Standing Guard, photo by James Marvin Phelps
Today (February 2nd) is Groundhog Day, the day halfway between the Winter Solstice and the Spring Equinox. The most famous groundhog in the world, Punxsutawney Phil, didn’t see his shadow this morning. Apparently, Michigan has its own official woodchuck weather forecaster, Woody. She lives at the Howell Nature Center and also didn’t see her shadow. If you put your trust in celebrity rodents, that means we’re in for an early spring.
Michigan has native groundhogs, also known as woodchucks, whistle-pigs, or land-beavers. The University of Michigan Animal Diversity Web entry for Marmota monax (woodchuck) explains in part that:
Woodchucks are stocky in appearance and often stand up on their hind legs, making them look tall. Their pelage varies greatly in color but ranges from gray to cinnamon to dark brown. Their body is covered with white-tipped guard hairs giving them a grizzled appearance. Their paws vary in color from a typical black to dark brown in most subspecies. However, one subspecies has paws that appear pink. Their short bushy tail is often black to dark brown and is 20 to 25% their total body length. They weigh from 2 to 6 kg, range from 415 to 675 mm in total length, and have tails that range from 100 to 160 mm in length. Although males and females are the same color, males are larger than females. Woodchucks have white teeth, which is uncharacteristic of rodents, and a dental formula of 1/1, 0/0, 2/1, 3/3, for a total of 22 teeth. They have rounded ears that can cover the external auditory canal which prevents dirt from entering the ear canal while burrowing.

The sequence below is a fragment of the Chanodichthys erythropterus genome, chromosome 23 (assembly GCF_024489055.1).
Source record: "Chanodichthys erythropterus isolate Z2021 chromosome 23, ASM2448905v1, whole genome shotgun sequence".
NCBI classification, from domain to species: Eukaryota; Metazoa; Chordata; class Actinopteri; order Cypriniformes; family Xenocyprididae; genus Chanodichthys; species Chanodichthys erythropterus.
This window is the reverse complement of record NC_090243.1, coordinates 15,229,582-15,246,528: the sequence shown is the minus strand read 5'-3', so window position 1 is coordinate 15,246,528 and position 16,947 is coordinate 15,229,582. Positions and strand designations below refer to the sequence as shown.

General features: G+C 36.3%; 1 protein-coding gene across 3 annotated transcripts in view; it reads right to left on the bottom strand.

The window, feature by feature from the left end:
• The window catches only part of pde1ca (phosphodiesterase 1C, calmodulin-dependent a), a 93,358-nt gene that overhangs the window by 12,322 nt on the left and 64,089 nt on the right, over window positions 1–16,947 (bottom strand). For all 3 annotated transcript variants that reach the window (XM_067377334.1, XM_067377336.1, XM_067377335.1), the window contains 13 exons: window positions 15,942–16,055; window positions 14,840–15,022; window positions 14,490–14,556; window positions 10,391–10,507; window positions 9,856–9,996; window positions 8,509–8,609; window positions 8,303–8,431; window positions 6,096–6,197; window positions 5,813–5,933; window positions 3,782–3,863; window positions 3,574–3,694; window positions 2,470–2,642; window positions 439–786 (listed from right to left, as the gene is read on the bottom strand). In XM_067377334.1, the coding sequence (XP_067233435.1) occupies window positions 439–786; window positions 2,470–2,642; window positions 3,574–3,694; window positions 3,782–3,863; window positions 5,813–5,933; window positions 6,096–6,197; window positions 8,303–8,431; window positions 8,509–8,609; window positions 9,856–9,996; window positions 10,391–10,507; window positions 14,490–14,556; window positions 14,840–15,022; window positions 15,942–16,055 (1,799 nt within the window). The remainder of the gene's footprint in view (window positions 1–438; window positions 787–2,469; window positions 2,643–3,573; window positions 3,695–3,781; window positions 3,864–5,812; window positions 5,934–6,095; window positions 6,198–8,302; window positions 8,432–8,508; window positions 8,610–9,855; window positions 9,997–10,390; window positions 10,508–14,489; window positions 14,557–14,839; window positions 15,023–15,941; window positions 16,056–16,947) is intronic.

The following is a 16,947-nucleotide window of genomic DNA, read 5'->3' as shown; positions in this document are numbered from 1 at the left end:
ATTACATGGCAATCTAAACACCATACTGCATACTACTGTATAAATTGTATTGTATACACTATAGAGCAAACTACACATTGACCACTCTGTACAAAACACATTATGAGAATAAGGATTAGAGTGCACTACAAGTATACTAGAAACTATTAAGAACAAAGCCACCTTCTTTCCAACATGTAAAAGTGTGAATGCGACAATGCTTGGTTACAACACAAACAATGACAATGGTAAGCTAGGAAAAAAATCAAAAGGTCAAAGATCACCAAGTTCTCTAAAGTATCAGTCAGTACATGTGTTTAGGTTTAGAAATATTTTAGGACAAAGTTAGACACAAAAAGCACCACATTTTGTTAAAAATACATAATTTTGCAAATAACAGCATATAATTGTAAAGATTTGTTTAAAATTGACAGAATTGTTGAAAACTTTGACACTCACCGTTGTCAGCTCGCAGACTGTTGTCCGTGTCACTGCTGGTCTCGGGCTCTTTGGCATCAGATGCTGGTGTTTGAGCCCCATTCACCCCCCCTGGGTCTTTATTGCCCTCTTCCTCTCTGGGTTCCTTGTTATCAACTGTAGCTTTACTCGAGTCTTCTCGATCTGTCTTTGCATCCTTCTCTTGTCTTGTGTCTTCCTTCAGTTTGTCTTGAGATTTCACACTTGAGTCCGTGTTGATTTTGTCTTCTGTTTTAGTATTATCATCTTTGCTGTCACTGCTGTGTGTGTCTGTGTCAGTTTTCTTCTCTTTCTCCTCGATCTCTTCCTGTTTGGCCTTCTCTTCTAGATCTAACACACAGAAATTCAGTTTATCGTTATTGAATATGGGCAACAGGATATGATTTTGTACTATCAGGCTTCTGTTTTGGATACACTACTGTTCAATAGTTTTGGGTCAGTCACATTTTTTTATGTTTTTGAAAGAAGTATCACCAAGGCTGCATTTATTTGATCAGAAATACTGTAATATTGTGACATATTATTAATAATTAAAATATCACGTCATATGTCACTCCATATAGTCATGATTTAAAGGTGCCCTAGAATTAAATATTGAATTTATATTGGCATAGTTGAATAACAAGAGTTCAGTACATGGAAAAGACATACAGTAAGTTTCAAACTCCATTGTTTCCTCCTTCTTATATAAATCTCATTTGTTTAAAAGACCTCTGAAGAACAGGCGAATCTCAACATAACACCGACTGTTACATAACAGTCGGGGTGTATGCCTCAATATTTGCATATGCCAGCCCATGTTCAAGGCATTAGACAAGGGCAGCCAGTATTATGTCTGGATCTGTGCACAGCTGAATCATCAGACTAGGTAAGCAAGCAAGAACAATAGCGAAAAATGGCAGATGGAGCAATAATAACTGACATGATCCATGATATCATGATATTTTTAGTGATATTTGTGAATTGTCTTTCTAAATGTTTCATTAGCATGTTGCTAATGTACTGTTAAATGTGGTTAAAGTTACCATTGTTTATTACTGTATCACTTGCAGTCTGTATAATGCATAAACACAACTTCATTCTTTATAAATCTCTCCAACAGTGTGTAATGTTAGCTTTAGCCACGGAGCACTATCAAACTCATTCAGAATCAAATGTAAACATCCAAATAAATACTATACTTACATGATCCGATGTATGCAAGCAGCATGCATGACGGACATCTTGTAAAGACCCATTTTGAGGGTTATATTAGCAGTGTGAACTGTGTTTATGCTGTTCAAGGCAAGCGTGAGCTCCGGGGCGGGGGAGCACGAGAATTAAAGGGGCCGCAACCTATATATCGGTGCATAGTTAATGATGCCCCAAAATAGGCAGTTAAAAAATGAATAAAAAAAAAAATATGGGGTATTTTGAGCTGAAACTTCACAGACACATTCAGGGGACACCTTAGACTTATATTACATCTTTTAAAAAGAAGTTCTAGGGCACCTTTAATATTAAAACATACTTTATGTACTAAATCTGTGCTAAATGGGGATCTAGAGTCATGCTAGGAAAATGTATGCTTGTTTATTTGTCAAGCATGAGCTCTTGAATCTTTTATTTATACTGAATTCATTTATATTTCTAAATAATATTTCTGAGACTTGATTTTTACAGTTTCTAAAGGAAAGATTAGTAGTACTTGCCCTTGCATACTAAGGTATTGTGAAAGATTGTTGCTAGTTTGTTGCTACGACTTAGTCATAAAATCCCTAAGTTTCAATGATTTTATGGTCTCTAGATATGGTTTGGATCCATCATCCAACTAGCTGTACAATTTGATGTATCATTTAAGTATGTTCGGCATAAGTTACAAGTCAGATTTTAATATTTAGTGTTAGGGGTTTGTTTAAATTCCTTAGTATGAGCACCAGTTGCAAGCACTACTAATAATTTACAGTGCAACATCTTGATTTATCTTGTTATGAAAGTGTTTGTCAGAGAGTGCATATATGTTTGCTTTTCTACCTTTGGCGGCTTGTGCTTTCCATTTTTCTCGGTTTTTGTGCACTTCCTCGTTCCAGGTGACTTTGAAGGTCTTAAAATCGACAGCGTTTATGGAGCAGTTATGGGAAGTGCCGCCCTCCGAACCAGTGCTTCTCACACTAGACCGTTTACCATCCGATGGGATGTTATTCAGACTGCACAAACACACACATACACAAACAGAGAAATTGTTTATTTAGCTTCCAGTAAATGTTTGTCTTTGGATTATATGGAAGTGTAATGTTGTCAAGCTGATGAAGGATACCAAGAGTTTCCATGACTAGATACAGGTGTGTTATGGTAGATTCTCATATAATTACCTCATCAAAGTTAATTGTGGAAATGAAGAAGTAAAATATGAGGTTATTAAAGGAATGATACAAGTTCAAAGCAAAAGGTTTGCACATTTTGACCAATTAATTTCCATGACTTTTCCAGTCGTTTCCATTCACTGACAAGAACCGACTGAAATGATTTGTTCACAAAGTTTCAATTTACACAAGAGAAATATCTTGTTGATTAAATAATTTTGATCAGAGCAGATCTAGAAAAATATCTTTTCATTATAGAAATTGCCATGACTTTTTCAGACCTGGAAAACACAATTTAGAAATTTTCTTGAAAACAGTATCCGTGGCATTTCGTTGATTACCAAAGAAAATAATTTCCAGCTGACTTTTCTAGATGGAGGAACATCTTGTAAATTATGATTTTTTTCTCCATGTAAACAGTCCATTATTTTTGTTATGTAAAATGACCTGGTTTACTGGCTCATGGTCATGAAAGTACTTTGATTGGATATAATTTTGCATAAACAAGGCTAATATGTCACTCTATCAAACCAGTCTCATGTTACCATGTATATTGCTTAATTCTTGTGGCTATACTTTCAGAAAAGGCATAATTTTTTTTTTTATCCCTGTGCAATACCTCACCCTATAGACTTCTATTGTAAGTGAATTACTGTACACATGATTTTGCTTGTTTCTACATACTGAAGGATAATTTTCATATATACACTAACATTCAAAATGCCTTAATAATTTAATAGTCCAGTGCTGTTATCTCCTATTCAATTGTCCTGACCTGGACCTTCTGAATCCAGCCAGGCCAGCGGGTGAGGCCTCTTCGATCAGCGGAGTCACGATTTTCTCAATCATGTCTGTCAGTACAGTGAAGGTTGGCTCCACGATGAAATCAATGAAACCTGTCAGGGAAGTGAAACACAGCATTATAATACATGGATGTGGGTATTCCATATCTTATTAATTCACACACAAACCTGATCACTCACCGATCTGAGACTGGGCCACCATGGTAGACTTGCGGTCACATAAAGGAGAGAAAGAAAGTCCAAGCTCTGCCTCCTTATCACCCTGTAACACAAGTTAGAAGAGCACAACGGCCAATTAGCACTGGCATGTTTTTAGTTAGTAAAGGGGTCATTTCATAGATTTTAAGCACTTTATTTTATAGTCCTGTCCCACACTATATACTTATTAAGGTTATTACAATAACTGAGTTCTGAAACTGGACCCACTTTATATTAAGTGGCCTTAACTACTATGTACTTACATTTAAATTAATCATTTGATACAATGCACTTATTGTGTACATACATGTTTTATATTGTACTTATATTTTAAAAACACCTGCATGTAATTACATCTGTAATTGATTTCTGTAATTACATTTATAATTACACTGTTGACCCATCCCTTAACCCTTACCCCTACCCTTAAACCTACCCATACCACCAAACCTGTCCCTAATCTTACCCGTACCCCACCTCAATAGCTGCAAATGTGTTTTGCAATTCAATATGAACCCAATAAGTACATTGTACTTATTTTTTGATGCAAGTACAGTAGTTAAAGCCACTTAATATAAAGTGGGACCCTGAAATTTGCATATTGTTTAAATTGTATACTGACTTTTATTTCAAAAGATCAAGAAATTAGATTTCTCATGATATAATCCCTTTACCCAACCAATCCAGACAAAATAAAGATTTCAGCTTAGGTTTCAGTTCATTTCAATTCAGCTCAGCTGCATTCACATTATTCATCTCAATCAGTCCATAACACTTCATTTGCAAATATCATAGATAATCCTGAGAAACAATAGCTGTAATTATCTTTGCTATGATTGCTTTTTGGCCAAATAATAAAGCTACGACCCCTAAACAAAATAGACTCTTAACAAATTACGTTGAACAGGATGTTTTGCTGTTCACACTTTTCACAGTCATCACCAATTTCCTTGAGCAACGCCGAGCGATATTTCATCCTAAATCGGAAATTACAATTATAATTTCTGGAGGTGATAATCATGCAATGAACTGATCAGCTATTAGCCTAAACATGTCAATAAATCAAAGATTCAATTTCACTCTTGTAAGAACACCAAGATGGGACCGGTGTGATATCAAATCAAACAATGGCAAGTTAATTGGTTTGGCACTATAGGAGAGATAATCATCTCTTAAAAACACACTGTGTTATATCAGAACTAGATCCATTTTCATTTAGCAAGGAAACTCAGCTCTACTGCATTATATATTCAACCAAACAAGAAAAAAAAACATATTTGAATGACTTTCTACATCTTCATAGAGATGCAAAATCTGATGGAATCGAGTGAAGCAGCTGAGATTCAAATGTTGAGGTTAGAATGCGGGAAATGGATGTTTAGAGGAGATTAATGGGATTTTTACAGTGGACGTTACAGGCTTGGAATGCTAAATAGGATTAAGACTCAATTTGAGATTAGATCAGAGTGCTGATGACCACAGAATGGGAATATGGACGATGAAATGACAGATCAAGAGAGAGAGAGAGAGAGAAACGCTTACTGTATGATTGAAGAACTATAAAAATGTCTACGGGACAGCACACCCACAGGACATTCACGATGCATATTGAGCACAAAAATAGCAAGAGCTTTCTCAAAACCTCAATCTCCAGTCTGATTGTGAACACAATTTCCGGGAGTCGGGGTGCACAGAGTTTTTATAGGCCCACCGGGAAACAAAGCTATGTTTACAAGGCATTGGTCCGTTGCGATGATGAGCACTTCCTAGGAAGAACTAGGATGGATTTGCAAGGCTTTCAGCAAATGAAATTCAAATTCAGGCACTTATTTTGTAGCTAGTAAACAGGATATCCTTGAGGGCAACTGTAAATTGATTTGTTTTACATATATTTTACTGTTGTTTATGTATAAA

…Woodchucks are diurnal, solitary animals … Woodchucks are burrowing mammals and generally construct summer and winter dens. These dens generally have several entrances (including an escape hole) and many chambers and tunnels. Woodchucks usually feed twice daily during the summer, with each feeding session lasting no more than 2 hours. They are often found sunning themselves in the middle of the day during summer.
…Abandoned woodchuck dens are used by a number of different species, including rabbits, skunks, raccoons, opossums, foxes, weasels, ground squirrels, river otters, chipmunks, meadow voles, short-tailed shrews, house mice, pine voles, white-footed mice, lizards, snakes, and arthropods.
You can read more and see photos at ADW and also at Wikipedia.
James took this photo at the Lake Erie Metro Park in August of 2009. See it bigger and see more in his Michigan Groundhog slideshow.
More Michigan animals on Michigan in Pictures.